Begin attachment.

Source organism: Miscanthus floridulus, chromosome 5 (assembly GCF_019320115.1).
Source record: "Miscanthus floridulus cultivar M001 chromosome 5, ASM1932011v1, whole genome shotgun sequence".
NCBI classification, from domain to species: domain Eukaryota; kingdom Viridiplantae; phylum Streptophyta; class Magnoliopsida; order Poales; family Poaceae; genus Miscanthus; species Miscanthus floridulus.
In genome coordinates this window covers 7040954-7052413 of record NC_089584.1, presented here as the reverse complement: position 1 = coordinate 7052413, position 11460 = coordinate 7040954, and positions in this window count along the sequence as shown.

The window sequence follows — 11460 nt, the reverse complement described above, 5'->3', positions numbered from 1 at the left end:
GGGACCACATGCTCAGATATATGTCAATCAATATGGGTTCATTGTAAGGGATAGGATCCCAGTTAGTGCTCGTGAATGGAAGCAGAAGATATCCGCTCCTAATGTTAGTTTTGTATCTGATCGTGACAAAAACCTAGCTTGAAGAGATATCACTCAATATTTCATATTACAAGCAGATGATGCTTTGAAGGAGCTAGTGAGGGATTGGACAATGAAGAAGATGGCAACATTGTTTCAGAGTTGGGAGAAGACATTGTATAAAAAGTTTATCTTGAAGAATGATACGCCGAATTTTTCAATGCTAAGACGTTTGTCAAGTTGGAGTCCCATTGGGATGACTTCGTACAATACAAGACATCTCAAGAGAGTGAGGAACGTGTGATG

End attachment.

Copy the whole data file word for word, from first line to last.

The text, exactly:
Source organism: Miscanthus floridulus, chromosome 5 (assembly GCF_019320115.1).
Source record: "Miscanthus floridulus cultivar M001 chromosome 5, ASM1932011v1, whole genome shotgun sequence".
NCBI classification, from domain to species: domain Eukaryota; kingdom Viridiplantae; phylum Streptophyta; class Magnoliopsida; order Poales; family Poaceae; genus Miscanthus; species Miscanthus floridulus.
In genome coordinates this window covers 7040954-7052413 of record NC_089584.1, presented here as the reverse complement: position 1 = coordinate 7052413, position 11460 = coordinate 7040954, and positions in this window count along the sequence as shown.

The window sequence follows — 11460 nt, the reverse complement described above, 5'->3', positions numbered from 1 at the left end:
GGGACCACATGCTCAGATATATGTCAATCAATATGGGTTCATTGTAAGGGATAGGATCCCAGTTAGTGCTCGTGAATGGAAGCAGAAGATATCCGCTCCTAATGTTAGTTTTGTATCTGATCGTGACAAAAACCTAGCTTGAAGAGATATCACTCAATATTTCATATTACAAGCAGATGATGCTTTGAAGGAGCTAGTGAGGGATTGGACAATGAAGAAGATGGCAACATTGTTTCAGAGTTGGGAGAAGACATTGTATAAAAAGTTTATCTTGAAGAATGATACGCCGAATTTTTCAATGCTAAGACGTTTGTCAAGTTGGAGTCCCATTGGGATGACTTCGTACAATACAAGACATCTCAAGAGAGTGAGGAACGTGTGATG